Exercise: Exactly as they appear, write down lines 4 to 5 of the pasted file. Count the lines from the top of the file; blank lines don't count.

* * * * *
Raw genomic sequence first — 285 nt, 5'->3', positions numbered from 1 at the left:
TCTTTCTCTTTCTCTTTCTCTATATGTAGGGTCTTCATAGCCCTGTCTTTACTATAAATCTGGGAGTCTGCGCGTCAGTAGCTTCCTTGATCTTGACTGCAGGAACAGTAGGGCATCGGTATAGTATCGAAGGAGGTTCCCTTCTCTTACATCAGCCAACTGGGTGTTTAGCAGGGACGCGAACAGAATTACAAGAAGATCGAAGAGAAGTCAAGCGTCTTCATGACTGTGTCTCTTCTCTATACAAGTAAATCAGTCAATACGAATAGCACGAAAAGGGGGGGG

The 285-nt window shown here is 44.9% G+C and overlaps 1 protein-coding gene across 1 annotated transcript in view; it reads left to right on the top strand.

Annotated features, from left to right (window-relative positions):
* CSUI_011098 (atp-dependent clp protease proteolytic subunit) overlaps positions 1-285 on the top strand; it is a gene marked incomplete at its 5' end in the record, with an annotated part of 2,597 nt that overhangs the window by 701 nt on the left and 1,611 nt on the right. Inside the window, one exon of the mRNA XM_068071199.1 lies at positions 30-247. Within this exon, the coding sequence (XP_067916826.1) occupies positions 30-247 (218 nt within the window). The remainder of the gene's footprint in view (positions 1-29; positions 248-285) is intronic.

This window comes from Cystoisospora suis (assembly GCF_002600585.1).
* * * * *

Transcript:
Annotated features, from left to right (window-relative positions):
* CSUI_011098 (atp-dependent clp protease proteolytic subunit) overlaps positions 1-285 on the top strand; it is a gene marked incomplete at its 5' end in the record, with an annotated part of 2,597 nt that overhangs the window by 701 nt on the left and 1,611 nt on the right. Inside the window, one exon of the mRNA XM_068071199.1 lies at positions 30-247. Within this exon, the coding sequence (XP_067916826.1) occupies positions 30-247 (218 nt within the window). The remainder of the gene's footprint in view (positions 1-29; positions 248-285) is intronic.